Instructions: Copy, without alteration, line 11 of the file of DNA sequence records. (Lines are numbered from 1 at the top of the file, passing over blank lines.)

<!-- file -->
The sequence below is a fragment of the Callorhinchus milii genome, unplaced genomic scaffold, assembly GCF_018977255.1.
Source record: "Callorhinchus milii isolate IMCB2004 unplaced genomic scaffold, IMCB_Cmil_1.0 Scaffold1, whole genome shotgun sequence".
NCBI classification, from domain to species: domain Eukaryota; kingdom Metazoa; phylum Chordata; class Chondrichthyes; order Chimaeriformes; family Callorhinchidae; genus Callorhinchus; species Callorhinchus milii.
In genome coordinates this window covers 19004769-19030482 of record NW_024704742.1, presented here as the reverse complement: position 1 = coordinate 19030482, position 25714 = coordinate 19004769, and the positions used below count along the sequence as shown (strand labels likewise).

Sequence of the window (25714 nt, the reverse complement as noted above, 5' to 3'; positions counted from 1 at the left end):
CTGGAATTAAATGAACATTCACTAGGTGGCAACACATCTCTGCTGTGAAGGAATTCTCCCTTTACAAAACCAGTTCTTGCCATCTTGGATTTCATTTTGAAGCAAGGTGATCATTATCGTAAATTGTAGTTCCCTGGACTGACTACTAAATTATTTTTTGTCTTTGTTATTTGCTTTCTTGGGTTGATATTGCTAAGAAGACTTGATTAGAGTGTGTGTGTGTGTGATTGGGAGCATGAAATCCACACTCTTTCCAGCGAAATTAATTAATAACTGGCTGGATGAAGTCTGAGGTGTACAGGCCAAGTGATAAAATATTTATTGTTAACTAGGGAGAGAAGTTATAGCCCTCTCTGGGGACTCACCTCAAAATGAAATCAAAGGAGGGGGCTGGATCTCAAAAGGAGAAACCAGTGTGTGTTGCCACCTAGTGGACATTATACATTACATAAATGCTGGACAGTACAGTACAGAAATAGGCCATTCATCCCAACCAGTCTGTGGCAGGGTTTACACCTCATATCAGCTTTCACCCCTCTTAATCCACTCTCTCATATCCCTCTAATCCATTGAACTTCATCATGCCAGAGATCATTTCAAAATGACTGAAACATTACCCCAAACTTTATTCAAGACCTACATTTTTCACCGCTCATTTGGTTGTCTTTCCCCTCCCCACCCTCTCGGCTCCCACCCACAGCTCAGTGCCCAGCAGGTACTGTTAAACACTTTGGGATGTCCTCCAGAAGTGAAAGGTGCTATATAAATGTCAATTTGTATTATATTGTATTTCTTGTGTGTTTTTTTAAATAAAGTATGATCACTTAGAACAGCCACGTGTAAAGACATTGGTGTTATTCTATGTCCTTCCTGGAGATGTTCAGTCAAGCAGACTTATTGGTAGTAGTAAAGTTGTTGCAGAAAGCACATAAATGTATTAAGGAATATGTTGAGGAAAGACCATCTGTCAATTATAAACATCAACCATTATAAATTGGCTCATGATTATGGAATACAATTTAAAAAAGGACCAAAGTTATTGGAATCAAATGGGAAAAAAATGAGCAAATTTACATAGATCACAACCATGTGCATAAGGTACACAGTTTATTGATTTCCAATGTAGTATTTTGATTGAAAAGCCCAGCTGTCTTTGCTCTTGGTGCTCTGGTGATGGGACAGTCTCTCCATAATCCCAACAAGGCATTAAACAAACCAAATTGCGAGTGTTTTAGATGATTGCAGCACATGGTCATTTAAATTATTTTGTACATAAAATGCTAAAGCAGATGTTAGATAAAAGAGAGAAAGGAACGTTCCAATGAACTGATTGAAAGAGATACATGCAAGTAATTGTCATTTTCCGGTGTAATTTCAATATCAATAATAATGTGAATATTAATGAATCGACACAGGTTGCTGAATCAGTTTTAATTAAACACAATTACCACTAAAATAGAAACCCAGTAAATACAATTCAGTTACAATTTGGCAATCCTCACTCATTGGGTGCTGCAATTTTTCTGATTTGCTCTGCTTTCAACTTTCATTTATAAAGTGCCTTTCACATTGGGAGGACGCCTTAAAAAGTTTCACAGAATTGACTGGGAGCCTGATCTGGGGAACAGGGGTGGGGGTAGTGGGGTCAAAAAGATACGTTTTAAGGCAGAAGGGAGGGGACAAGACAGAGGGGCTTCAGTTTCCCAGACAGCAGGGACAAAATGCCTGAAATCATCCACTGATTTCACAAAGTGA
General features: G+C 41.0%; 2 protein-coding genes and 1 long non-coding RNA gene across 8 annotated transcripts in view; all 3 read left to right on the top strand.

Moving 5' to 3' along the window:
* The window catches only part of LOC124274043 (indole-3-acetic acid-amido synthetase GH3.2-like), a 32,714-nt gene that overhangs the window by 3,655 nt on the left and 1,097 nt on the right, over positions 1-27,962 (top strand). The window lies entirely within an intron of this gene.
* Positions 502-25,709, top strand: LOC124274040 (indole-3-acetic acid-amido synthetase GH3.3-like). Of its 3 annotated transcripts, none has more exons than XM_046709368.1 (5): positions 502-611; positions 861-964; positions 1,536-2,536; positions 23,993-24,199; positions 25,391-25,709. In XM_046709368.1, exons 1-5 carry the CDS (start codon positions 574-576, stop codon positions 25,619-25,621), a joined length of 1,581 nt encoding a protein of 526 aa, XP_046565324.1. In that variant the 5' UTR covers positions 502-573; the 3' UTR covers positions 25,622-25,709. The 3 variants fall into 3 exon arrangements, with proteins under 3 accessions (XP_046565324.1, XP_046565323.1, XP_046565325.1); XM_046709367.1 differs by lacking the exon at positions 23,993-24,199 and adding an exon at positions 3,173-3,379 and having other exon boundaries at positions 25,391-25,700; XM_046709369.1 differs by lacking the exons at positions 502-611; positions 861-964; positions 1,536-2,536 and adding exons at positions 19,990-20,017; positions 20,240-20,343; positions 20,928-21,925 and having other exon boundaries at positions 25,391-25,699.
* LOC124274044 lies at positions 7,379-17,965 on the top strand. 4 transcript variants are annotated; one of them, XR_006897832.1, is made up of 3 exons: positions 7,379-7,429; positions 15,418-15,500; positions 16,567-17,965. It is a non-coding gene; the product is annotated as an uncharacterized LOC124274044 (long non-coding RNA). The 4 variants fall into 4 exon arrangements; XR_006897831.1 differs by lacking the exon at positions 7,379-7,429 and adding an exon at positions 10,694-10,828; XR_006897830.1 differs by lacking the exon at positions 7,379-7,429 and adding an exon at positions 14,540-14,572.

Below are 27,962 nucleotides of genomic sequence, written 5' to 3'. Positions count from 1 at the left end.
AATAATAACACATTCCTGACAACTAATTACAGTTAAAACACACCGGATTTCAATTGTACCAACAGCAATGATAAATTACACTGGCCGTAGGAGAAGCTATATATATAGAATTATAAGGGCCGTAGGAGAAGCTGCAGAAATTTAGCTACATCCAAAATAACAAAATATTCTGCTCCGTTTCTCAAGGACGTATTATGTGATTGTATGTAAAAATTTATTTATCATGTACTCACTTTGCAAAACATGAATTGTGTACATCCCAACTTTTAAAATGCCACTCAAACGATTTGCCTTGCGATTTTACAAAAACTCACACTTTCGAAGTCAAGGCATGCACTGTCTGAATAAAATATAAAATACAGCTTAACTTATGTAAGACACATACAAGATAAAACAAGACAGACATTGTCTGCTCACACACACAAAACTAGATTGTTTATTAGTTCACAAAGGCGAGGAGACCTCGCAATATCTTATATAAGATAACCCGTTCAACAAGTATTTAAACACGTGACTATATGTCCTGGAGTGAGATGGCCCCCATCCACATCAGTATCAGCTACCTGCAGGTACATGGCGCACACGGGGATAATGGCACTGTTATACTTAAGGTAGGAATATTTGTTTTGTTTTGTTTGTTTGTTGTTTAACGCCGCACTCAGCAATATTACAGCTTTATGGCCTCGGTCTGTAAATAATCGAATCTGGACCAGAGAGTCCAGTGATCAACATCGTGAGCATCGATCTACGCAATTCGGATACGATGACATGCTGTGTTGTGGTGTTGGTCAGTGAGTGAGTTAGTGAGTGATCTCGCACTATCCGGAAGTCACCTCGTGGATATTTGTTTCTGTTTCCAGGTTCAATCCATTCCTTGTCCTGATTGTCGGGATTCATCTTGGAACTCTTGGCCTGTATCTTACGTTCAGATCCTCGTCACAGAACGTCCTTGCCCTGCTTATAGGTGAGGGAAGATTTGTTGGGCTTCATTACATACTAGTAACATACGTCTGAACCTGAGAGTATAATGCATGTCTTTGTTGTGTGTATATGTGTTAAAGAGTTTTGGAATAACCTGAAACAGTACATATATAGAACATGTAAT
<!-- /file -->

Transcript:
* LOC124274044 lies at positions 7,379-17,965 on the top strand. 4 transcript variants are annotated; one of them, XR_006897832.1, is made up of 3 exons: positions 7,379-7,429; positions 15,418-15,500; positions 16,567-17,965. It is a non-coding gene; the product is annotated as an uncharacterized LOC124274044 (long non-coding RNA). The 4 variants fall into 4 exon arrangements; XR_006897831.1 differs by lacking the exon at positions 7,379-7,429 and adding an exon at positions 10,694-10,828; XR_006897830.1 differs by lacking the exon at positions 7,379-7,429 and adding an exon at positions 14,540-14,572.